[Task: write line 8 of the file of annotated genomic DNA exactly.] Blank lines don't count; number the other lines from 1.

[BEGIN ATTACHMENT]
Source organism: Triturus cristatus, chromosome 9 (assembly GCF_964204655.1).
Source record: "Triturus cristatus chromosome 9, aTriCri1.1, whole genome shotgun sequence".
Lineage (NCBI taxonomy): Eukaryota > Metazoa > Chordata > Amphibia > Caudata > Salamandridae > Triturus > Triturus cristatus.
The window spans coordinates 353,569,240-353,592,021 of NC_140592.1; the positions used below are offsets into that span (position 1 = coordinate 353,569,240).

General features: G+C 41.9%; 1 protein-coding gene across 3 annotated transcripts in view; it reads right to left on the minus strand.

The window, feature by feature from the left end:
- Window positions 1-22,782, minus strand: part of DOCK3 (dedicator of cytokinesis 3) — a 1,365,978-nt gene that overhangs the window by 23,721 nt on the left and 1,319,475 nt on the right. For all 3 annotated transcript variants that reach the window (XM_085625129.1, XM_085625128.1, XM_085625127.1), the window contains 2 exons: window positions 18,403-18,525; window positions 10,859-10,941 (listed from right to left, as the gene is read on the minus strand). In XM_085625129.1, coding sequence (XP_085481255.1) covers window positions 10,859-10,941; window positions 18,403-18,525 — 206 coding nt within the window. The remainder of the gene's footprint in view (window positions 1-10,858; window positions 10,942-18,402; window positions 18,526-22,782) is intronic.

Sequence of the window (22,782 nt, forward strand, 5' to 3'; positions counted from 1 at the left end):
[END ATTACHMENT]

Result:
Sequence of the window (22,782 nt, forward strand, 5' to 3'; positions counted from 1 at the left end):